All of us who’ve had to make these choices are doing the best we can based on health officials’ recommendations, on our own assessment of available data, on our understanding of best practices to prevent spread of the virus, on our tolerance for risk. More fundamentally, we base our choices on our love and our aspirations for our children; on our love and respect for our teachers; on our love for and trust in our administrators and public officials. I am trying to remember that love. I am trying to stay grounded in that love. And I am still unsettled, unnerved, ungrounded.

Whenever impossible choices confront us, whenever circumstances force us to choose one deeply held value over another, or to choose which risk is best for a family, the connections between body, mind and spirit begin to fray. That’s the spiritual danger we’re in right now. We begin to grow distant from critical pieces of ourselves—our regular, comforting routines, our principles, our passions, our techniques for self-care and healthy living, our feelings. I ought to be be feeling pride, joy and excitement right now, but I am stuck in unsettled, unnerved, ungrounded.

At least for me, as I consider the latest version of our re-opening plan, the latest available data, the latest risk assessment; and as I do so on screen after screen, a constant flow of online two-dimensional meetings, I grow distant from my body. Sitting in a chair, watching a screen for hours on end, is a disembodying experience. Wearing masks, social distancing, screen-based learning, the absence of physical touch, the absence of hugging, the inability to know whether the person wearing the mask is smiling at the joke you just made—these are disembodying experiences.

Yet we need our bodies in this moment. We need our bodies to let us know how we’re really feeling. We need our bodies to experience life’s simple pleasures, life’s beauty, life’s melody, harmony, rhythm. We need our bodies to experience sunlight, cool evening breezes, walks in woods, late summer New England tomatoes and corn on the cob. We need our bodies to experience connection to other people, to Nature, to the earth, to the cycles of day and night, to the slow turning of the year. We need our bodies for mystical experience, for those aha apprehensions of relationship to realities larger than ourselves that hold, nurture and sustain us. We need our bodies to remember, in those words of Starhawk we spoke earlier, Earth mother, star mother / … we are cells in your body / … [dancing] together.[1] In this disembodying moment we need our bodies to help us counteract all the ways our spirits may be suffering.

I call this homily “Child’s Pose” in reference to one of the most common, relaxing, grounding yoga poses I know. For those who aren’t familiar, in child’s pose you essentially sit with shins on the ground, knees and tops of feet on the ground; you stretch forward, torso on the ground, forehead on the ground, arms stretched out in front of you; elbows, forearms and hands on the ground. Sometimes the instructor invites the students into child’s pose as a way or resting and recuperating after a more challenging pose. I love this pose because it feels so good to be so utterly grounded. Of course, I’m mindful not everyone can or should do this pose; not all bodies work the same, not all bodies work the way they used to. I’m using child’s pose somewhat metaphorically—a relaxing, resting, grounding pose. What movement, what stretch, what use of your body relaxes you, lets you rest, grounds you?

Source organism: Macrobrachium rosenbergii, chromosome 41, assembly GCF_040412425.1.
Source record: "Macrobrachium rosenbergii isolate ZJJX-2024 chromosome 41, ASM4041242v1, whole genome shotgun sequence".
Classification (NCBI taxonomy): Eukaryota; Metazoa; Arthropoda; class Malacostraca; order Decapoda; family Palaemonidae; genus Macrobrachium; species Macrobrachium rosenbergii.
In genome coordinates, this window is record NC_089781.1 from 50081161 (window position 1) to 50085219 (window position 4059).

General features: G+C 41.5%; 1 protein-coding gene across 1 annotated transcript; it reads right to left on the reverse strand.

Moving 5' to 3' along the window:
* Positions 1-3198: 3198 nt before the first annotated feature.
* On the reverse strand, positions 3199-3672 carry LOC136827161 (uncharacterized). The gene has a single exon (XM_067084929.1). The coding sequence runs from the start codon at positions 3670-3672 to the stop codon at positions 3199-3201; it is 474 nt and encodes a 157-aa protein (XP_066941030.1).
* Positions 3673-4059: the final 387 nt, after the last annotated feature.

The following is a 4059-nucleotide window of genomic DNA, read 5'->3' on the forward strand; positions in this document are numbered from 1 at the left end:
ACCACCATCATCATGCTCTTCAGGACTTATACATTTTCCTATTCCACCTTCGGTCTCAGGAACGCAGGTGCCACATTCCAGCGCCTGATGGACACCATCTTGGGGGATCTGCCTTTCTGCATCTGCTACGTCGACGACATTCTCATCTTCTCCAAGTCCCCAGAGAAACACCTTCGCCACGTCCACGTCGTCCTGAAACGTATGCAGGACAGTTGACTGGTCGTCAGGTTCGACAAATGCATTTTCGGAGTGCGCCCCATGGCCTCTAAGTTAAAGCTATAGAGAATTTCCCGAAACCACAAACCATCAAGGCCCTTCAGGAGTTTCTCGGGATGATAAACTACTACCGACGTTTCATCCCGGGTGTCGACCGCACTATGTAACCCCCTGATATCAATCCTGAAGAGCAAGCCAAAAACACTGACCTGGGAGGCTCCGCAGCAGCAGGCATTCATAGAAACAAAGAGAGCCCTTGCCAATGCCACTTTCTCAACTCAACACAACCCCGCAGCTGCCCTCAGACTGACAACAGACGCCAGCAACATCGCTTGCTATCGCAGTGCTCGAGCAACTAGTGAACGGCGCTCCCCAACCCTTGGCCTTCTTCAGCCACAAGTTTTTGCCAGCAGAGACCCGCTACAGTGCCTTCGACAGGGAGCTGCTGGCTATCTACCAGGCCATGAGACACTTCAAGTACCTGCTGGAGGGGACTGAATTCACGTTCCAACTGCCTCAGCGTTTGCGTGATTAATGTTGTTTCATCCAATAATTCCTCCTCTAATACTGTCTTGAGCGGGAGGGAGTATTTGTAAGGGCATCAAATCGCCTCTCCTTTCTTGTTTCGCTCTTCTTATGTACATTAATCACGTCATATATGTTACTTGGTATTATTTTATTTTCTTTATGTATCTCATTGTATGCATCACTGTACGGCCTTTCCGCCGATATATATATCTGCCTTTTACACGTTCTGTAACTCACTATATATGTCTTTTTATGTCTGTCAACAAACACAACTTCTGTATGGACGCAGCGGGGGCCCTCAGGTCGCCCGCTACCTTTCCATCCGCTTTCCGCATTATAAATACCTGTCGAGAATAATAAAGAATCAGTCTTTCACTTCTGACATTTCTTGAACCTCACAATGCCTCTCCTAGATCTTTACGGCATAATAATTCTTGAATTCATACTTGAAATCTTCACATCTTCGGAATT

We know children tend to live more embodied lives than adults. If a kid feels like running, they run (sometimes even when they’re not supposed to). If a kid feels like jumping, they jump, like dancing, they dance. Giggling, hugging, bike-riding, tree-climbing and anything kids feel like doing, they do.

Kids: especially those of you who are going back into school buildings, there are going to be a lot of new rules related to wearing masks, keeping distance from your friends, learning on screens, even how to eat at lunchtime. We need you to follow these rules to help keep yourselves and everyone else healthy, but we also know these rules are going to limit your ability to move. Some of you may feel these rules are holding you too tightly, holding you back, holding you in the opposite of a relaxing child’s pose. You aren’t going to be able to live as fully in your bodies as you’re used to living. So to all the kids who are listening to me this morning: I want you to be very intentional about being physical when you’re home. I want you to go outside if you can, run around, hike, bike, throw a ball, play with your pets. And when you’re inside, what can you do that uses your body? Practice a musical instrument, draw, paint, color, build things – Lego kits, pillow forts, doll houses, race tracks. Even doing your chores is good physical activity. Make sure you dedicate time each day to living fully in your body. And make sure your parents and grandparents and aunts and uncles and neighbors do the same. Inspire them all to be physical!

Adults: mindful this is a difficult, challenging, uncertain time; mindful that you, like me, in the face of schools re-opening, may feel unsettled, unnerved, and ungrounded, ask yourself: What is your child’s pose? What are your ways of living fully in your body? What practice, what stretch, what walking route around your neighborhood, what work around your home or yard feels good when you engage in it? What fabric feels soft on your skin, what foods you’re your taste buds sing, what tea or coffee makes your morning special, what fragrance recalls memories of a different, less harrowing time, what music sends chills up and down your spine, what song have you been longing to sing, what scene have you been longing to bring to life on canvas or paper? What work with the hands are you able to do? What quilt, jewelry piece, what photo, what wood-working project is waiting to make your hands dirty? Indeed, what is the dirt you’ve been longing to reach into? What earth still rests solid and sure beneath you? Go to that earth. Strike your child’s pose. Ground yourself. A cell in the larger body. Let that earth knit mind, body and spirit back together.

Go to that earth. Strike your child’s pose. Ground yourself.

Amen and blessed be.

[1] Starhawk, “Earth Mother, Star Mother,” Singing the Living Tradition (Boston: UUA and Beacon Press, 1993)  #524.